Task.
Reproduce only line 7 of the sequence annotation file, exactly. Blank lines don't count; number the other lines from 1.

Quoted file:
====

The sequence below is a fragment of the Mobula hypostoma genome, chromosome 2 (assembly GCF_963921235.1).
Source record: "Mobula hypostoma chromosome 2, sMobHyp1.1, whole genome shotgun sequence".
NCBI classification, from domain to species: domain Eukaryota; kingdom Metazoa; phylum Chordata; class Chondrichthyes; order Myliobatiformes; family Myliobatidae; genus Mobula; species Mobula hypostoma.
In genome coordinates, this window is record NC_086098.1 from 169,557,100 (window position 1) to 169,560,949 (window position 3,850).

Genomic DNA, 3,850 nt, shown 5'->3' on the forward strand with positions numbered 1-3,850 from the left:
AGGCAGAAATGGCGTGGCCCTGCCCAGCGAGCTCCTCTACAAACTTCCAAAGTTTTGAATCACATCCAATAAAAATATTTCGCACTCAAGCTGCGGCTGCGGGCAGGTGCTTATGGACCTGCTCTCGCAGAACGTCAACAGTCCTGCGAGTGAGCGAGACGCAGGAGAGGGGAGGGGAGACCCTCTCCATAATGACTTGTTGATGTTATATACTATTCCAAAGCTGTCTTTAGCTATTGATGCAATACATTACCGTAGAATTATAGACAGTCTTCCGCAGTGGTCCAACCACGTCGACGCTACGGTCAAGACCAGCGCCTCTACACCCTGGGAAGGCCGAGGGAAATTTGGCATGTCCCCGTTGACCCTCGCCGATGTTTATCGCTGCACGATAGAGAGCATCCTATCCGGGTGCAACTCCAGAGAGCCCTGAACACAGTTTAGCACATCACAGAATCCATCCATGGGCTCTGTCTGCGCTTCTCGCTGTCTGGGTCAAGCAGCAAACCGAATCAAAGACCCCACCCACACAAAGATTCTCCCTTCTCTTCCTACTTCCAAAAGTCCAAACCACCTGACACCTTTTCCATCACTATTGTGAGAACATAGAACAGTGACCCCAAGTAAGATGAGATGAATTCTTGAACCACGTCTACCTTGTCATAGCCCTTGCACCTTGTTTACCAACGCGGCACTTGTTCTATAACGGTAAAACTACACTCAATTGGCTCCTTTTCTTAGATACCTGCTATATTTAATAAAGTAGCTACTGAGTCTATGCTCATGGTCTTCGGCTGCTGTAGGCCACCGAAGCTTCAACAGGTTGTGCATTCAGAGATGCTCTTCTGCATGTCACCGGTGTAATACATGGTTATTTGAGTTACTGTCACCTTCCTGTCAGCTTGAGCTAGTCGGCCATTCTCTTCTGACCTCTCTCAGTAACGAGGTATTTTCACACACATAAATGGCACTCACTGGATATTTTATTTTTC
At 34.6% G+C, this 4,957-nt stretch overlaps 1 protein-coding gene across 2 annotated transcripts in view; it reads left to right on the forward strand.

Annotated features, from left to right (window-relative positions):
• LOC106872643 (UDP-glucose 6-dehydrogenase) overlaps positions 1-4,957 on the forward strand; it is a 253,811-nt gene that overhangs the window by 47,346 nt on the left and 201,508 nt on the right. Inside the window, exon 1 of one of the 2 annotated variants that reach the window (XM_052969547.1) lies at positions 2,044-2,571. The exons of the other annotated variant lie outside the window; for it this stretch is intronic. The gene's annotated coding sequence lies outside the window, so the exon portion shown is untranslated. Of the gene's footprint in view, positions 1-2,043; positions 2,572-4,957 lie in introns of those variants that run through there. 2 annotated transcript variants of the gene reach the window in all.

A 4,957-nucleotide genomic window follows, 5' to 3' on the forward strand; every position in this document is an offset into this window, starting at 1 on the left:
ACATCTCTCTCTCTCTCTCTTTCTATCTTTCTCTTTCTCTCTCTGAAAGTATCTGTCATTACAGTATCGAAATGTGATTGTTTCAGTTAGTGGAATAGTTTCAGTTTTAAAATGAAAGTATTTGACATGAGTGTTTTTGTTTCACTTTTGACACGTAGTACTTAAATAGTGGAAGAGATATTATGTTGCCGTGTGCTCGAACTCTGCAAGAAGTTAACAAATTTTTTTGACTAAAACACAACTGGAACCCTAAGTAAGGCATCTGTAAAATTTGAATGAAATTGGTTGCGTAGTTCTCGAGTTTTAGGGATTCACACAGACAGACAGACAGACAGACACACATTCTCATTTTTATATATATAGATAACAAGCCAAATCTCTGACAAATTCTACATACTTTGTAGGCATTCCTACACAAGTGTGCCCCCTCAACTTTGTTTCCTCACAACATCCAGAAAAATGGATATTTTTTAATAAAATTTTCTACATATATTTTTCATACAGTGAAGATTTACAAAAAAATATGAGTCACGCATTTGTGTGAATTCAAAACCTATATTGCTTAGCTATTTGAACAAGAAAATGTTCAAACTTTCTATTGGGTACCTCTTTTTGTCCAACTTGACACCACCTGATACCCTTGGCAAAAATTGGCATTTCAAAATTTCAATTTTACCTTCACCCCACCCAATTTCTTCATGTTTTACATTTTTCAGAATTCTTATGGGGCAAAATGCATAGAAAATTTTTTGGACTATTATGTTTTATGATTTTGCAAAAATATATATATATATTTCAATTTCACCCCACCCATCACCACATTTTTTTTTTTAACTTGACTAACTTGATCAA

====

At 34.6% G+C, this 4,957-nt stretch overlaps 1 protein-coding gene across 2 annotated transcripts in view; it reads left to right on the forward strand.